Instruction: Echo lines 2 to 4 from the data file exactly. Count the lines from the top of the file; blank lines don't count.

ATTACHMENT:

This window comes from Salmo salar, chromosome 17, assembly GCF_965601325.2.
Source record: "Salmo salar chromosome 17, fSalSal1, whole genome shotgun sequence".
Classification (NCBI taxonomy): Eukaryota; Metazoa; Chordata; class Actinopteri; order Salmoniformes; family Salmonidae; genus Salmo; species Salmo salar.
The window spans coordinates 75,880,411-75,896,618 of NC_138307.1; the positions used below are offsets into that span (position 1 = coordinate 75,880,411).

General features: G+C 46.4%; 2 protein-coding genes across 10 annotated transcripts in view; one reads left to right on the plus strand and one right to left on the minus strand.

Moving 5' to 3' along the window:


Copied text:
Source record: "Salmo salar chromosome 17, fSalSal1, whole genome shotgun sequence".
Classification (NCBI taxonomy): Eukaryota; Metazoa; Chordata; class Actinopteri; order Salmoniformes; family Salmonidae; genus Salmo; species Salmo salar.
The window spans coordinates 75,880,411-75,896,618 of NC_138307.1; the positions used below are offsets into that span (position 1 = coordinate 75,880,411).